And yet...I can’t get quite get that scene in Berlin out of my head, and can’t help but think that it is good for America.
I’ve been very skeptical of the Obama phenomenon. I read his first book and find him to be deeply thoughtful, intelligent and empathetic. And I’m not particularly bothered by his inexperience. But his policy positions seem to be standard issue Democratic cant rather than a clarion call for change. And the idea of the Democratic Party having dominance over the House, the Senate and the White House makes me want to clutch for my wallet in futile self-defense.
And his most passionate followers? As my friend Peck put it, they’re not voters, they’re groupies.
I used to mock one-issue voters, but since 9/11 I’ve become a bit of a one-issue voter myself, at least when it comes to the White House. I am a very firm believer in the huge and towering threat that is radical Islam. I believe many Americans and the majority of Europeans are blindly ignorant of the magnitude of the threat. And I’m pretty much willing to vote – or at least root – for the guy or gal who has the best chance of confronting that threat.
And much to my shock, I’m discovering that the Democratic nominee for President might be that guy.
Oratory & Alliances
Being a great President is, in many ways, mostly about talking. Lincoln was a terrible manager of generals, but he sold the war beautifully – in major speeches, private letters, everyday conversation. His mastery of rhetoric made him a great President.
I was an early and ardent supporter of the war in Iraq. I would not have been if I had known there were no WMDs, but I also believed in the ideological reasons for the war. Call me naïve, but I maintain a profound belief in the transformative power of representative government, and believe it can help heal the illness that plagues the Middle East.
But there were so many times the past few years where I thought, “Damn it – I can sell this war so much better than Dubya!” Obama, whatever else he may be, is an orator – and just maybe he can persuade the people of Europe that the fight against radical Islam is their fight, too.
Here’s the part of his Berlin speech that made me take notice:
"This is the moment when we must defeat terror and dry up the well of extremism that supports it. This threat is real and we cannot shrink from our responsibility to combat it. If we could create NATO to face down the Soviet Union, we can join in a new and global partnership to dismantle the networks that have struck in Madrid and Amman; in London and Bali; in Washington and New York. If we could win a battle of ideas against the communists, we can stand with the vast majority of Muslims who reject the extremism that leads to hate instead of hope.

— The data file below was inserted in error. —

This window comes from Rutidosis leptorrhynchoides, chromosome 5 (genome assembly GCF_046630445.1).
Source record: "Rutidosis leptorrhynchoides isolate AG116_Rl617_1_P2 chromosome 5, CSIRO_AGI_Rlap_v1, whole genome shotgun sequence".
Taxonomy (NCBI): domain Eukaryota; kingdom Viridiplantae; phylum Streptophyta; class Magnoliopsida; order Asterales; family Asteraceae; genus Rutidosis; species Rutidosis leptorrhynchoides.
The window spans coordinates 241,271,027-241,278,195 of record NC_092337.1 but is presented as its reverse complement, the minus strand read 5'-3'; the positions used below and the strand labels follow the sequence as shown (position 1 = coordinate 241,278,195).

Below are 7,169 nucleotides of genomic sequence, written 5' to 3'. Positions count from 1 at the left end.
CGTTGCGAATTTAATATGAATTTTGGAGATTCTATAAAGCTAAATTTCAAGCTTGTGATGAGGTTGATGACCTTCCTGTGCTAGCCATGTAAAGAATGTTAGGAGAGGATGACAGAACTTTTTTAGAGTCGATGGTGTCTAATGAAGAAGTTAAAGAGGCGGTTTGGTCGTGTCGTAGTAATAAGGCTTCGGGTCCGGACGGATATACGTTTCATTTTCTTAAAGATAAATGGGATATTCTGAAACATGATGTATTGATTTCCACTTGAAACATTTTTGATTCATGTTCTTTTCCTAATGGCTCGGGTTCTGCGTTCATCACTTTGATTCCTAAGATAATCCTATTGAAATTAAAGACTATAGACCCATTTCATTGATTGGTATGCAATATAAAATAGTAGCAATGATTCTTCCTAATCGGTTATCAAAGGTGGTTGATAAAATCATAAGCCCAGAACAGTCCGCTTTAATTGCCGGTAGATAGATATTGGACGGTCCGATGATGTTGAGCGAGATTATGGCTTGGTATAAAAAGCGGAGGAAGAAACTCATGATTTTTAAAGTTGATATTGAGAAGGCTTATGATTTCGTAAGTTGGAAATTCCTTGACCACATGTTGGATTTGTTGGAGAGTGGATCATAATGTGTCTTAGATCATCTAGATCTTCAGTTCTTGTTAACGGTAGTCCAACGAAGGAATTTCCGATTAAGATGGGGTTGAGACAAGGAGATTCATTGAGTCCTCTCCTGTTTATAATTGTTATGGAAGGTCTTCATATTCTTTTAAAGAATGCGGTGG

This is the moment when we must renew our resolve to rout the terrorists who threaten our security in Afghanistan, and the traffickers who sell drugs on your streets. No one welcomes war. I recognize the enormous difficulties in Afghanistan. But my country and yours have a stake in seeing that NATO's first mission beyond Europe's borders is a success. For the people of Afghanistan, and for our shared security, the work must be done. America cannot do this alone. The Afghan people need our troops and your troops; our support and your support to defeat the Taliban and al Qaeda, to develop their economy, and to help them rebuild their nation. We have too much at stake to turn back now. "
An American political leader, speaking those words, in Europe, and being cheered by Germans waving American flags? It’s almost as unbelievable as a guy named Barack Obama becoming President of the United States.
* I’ve shamelessly stolen this italicized asterisked motif from baseball blogger Joe Posnanski. Joe told an interesting story recently. He asked the new Royals manager if he cared what motivated his players. The guy said no – he doesn’t care if the guy is motivated by winning, money, glory, fame, girls, fear – who cares what gets him going as long as he produces? In the same fashion, we may be skeptical about what motivated those German throngs to wave American flags– cult of personality, a dawning realization that they’re at risk, love of socialism, because they think it might piss off George Bush? But who cares? As long as they cheer.
Obama is right: America cannot do this on her own. If European leaders had political cover – the kind of cover that can be provided by large adoring crowds cheering on the American President (I realize I’m getting ahead of myself here) – they could authorize troops to Afghanistan, and which could take pressure off Iraq. Maybe we'll even get that bearded asshole roaming the caves of Pakistan.
Most importantly, we need Europe to stop directing all of their fury at us, and aim it at the lunatic fringe that wants to kill them and destroy their culture.
If that happens, Democrats will take all the credit for a victory in a battle they never wanted and didn't believe could be won. And I won't care one bit.